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Donald Trump’s 44-page federal indictment depicts a varied cast of characters orbiting around the former president as he mishandles, flaunts and conceals top secret documents and reveals classified military information. The case involves numerous individuals, some named and others referred only by their titles, but all who allegedly played a role in Trump committing crimes related to the boxes of classified documents he took from the White House after leaving office.

The indictment, which was unsealed last week, sets up a criminal case that could lead to significant time in prison if Trump is convicted and further complicate his presidential campaign for the 2024 election. Along with the Trump world staffers mentioned in the indictment, it will also put attorneys on both sides of the case on the national stage.

Here’s a guide to the most important people involved:

Key names in the indictment

Donald Trump
Trump, along with his inner circle of aides and attorneys, is the central focus of the indictment. He faces 37 felony charges, ranging from the willful retention of national defense information to conspiracy to obstruct justice.

The former president is named constantly throughout the indictment, often referenced in his employees’ text messages or attorneys’ notes, but is also directly quoted talking about holding on to classified information. The indictment alleges that he flagrantly mishandled classified documents that had serious national security implications and could put at risk human sources as well as military safety. It also suggests that he did so in full awareness of his wrongdoing and conspired to conceal those crimes from authorities.

Trump, who recent polls show is the frontrunner to become the Republican party nominee for the 2024 presidential election, now faces two separate criminal indictments with more investigations ongoing.

Trump Attorney 1 AKA Evan Corcoran
Much of the indictment appears to be based on the notes and recordings of “Trump Attorney 1”, who the indictment does not name but reporters have identified as the attorney Evan Corcoran. Trump originally hired Corcoran in 2021 to defend him against federal indictment, leading to a unique situation where he may now become the star witness against the man he was tasked to protect. He is a former assistant US attorney who has worked in private practice for over two decades, but until now was not a publicly known figure.

Evan Corcoran took extensive notes and iPhone recordings of his communications with Trump. Photograph: Jonathan Ernst/Reuters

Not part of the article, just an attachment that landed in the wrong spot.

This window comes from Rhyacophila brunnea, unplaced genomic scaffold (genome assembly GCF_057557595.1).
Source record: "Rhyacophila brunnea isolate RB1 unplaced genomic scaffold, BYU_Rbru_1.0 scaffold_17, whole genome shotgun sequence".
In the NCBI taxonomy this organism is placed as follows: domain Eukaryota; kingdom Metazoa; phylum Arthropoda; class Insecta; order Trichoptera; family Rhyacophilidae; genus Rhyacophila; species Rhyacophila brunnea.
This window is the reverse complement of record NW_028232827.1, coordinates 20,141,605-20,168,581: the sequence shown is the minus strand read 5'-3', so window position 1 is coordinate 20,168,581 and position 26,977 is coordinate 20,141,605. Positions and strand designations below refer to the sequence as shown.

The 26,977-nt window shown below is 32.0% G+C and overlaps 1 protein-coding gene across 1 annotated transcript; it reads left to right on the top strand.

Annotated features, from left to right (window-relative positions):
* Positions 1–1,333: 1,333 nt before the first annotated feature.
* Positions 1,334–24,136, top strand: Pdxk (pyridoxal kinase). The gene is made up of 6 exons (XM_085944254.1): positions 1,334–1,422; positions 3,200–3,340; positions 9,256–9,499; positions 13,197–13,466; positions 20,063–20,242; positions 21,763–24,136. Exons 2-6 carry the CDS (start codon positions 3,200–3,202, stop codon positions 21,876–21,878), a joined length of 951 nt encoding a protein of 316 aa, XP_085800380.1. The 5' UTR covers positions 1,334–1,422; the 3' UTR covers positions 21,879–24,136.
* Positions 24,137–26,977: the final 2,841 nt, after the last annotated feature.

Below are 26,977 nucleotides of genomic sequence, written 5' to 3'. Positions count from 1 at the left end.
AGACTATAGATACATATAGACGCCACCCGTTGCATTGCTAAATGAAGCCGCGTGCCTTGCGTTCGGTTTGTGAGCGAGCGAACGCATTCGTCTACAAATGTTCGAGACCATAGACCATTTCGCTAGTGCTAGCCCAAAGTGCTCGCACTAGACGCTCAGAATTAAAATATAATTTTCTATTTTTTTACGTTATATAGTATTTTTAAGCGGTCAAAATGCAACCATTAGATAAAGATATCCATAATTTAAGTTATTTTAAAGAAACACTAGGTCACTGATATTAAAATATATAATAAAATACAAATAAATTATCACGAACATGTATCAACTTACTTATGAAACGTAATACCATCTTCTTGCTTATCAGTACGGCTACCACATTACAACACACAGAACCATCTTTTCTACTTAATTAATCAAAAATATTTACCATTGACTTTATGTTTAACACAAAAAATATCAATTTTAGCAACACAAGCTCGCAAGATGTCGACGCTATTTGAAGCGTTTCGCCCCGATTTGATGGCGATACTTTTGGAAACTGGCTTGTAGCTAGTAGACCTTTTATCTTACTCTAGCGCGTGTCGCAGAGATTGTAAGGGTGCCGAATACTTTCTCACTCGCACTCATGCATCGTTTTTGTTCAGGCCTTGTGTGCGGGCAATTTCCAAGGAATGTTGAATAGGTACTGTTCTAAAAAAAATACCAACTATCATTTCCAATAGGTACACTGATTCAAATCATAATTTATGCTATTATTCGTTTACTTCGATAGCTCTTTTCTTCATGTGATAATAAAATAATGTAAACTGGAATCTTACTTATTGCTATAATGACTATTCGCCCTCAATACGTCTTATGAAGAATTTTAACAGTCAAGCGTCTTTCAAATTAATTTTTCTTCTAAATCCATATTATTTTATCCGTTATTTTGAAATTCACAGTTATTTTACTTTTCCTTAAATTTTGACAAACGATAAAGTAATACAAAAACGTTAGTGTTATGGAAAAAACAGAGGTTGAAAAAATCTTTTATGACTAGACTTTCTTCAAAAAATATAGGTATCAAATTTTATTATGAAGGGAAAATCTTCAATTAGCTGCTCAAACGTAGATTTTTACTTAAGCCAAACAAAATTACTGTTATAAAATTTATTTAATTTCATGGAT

Corcoran took extensive notes and iPhone recordings of his communications with Trump, which a judge forced Corcoran to turn over to prosecutors in an exception to the usual client-attorney privilege. (The “crime-fraud exception” to the rule states that communications that help perpetuate a crime are not protected.) Corcoran’s notes are featured throughout the indictment, including one exchange where he states Trump made a “plucking motion” when discussing the documents that potentially intimated Corcoran should pluck out and destroy classified information.

Corcoran, who hired his own lawyer in February as the documents case progressed, is not charged with any wrongdoing.

Waltine Nauta
One of the key figures in the case is Trump’s personal valet or “body man” who reported directly to the former president. A Navy veteran from Guam, Walt Nauta worked as a White House valet during the Trump administration and moved to Florida following the 2020 election to become Trump’s personal aide.

Prosecutors allege that Nauta was a point person for Trump whenever he wanted to access or hide the boxes of classified documents. The indictment states that Trump directed Nauta to transport various documents to Trump’s personal residence and that Nauta helped Trump try to conceal the boxes of top secret information from the FBI. Nauta also texted two Trump employees about the documents, in one case sending a photo of a tipped-over box and classified documents spilled out on the floor of a storage room.

Nauta faces several charges including conspiracy and making false statements, such as telling investigators that he didn’t know where the boxes of classified documents were being stored. He is the only person other than Trump charged in the case.

Supporting characters in the indictment

Trump employee 1 and Trump employee 2
Two unnamed Trump employees are also featured in the indictment, with texts between them describing moving the classified documents to different storage locations in Mar-a-Lago to make room for business meetings. Following the employees’ discussion, some of the documents were moved to a bathroom at Trump’s Mar-a-Lago resort and the indictment features a photo of stacks of boxes sitting next to a toilet.